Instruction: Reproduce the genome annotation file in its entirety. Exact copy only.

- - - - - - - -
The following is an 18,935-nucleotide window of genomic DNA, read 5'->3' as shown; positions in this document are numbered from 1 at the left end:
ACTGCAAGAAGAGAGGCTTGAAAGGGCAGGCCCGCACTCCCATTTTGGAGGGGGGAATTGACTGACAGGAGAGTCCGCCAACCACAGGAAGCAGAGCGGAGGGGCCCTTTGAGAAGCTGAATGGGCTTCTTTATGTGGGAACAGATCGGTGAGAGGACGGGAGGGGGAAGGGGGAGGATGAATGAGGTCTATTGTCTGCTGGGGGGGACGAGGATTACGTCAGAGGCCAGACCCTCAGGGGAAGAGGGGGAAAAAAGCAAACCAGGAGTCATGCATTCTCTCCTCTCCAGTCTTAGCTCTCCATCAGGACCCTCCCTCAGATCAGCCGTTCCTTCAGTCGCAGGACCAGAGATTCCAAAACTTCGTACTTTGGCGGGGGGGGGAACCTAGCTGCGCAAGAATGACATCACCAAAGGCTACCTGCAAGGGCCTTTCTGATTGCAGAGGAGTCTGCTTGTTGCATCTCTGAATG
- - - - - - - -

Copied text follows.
The following is an 18,935-nucleotide window of genomic DNA, read 5'->3' as shown; positions in this document are numbered from 1 at the left end:
ACTGCAAGAAGAGAGGCTTGAAAGGGCAGGCCCGCACTCCCATTTTGGAGGGGGGAATTGACTGACAGGAGAGTCCGCCAACCACAGGAAGCAGAGCGGAGGGGCCCTTTGAGAAGCTGAATGGGCTTCTTTATGTGGGAACAGATCGGTGAGAGGACGGGAGGGGGAAGGGGGAGGATGAATGAGGTCTATTGTCTGCTGGGGGGGACGAGGATTACGTCAGAGGCCAGACCCTCAGGGGAAGAGGGGGAAAAAAGCAAACCAGGAGTCATGCATTCTCTCCTCTCCAGTCTTAGCTCTCCATCAGGACCCTCCCTCAGATCAGCCGTTCCTTCAGTCGCAGGACCAGAGATTCCAAAACTTCGTACTTTGGCGGGGGGGGGAACCTAGCTGCGCAAGAATGACATCACCAAAGGCTACCTGCAAGGGCCTTTCTGATTGCAGAGGAGTCTGCTTGTTGCATCTCTGAATG